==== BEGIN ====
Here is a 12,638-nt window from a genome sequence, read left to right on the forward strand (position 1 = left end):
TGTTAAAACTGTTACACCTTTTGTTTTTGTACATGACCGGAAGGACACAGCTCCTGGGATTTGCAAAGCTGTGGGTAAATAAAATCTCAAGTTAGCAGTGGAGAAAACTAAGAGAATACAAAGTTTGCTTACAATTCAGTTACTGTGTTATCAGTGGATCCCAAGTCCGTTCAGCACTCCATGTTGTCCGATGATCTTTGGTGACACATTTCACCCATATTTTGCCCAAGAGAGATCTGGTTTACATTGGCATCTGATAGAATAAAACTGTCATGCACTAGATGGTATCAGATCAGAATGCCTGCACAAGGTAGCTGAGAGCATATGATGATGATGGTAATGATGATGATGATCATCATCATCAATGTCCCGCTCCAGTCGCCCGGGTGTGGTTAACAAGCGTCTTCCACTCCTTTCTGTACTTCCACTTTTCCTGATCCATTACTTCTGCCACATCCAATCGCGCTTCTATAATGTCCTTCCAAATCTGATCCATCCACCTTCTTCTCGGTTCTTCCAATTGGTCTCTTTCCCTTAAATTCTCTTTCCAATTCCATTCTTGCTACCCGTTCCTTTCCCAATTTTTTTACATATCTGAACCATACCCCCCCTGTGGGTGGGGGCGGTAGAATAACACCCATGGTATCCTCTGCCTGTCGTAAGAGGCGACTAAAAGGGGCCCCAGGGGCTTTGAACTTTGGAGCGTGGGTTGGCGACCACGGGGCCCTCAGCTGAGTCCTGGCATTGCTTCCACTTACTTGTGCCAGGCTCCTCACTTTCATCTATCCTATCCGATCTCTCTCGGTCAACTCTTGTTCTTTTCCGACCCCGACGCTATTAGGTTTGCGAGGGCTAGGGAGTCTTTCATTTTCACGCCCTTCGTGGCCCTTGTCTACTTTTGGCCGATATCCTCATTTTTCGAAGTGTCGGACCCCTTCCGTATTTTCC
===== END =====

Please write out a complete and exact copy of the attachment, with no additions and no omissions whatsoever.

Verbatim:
Here is a 12,638-nt window from a genome sequence, read left to right on the forward strand (position 1 = left end):
TGTTAAAACTGTTACACCTTTTGTTTTTGTACATGACCGGAAGGACACAGCTCCTGGGATTTGCAAAGCTGTGGGTAAATAAAATCTCAAGTTAGCAGTGGAGAAAACTAAGAGAATACAAAGTTTGCTTACAATTCAGTTACTGTGTTATCAGTGGATCCCAAGTCCGTTCAGCACTCCATGTTGTCCGATGATCTTTGGTGACACATTTCACCCATATTTTGCCCAAGAGAGATCTGGTTTACATTGGCATCTGATAGAATAAAACTGTCATGCACTAGATGGTATCAGATCAGAATGCCTGCACAAGGTAGCTGAGAGCATATGATGATGATGGTAATGATGATGATGATCATCATCATCAATGTCCCGCTCCAGTCGCCCGGGTGTGGTTAACAAGCGTCTTCCACTCCTTTCTGTACTTCCACTTTTCCTGATCCATTACTTCTGCCACATCCAATCGCGCTTCTATAATGTCCTTCCAAATCTGATCCATCCACCTTCTTCTCGGTTCTTCCAATTGGTCTCTTTCCCTTAAATTCTCTTTCCAATTCCATTCTTGCTACCCGTTCCTTTCCCAATTTTTTTACATATCTGAACCATACCCCCCCTGTGGGTGGGGGCGGTAGAATAACACCCATGGTATCCTCTGCCTGTCGTAAGAGGCGACTAAAAGGGGCCCCAGGGGCTTTGAACTTTGGAGCGTGGGTTGGCGACCACGGGGCCCTCAGCTGAGTCCTGGCATTGCTTCCACTTACTTGTGCCAGGCTCCTCACTTTCATCTATCCTATCCGATCTCTCTCGGTCAACTCTTGTTCTTTTCCGACCCCGACGCTATTAGGTTTGCGAGGGCTAGGGAGTCTTTCATTTTCACGCCCTTCGTGGCCCTTGTCTACTTTTGGCCGATATCCTCATTTTTCGAAGTGTCGGACCCCTTCCGTATTTTCC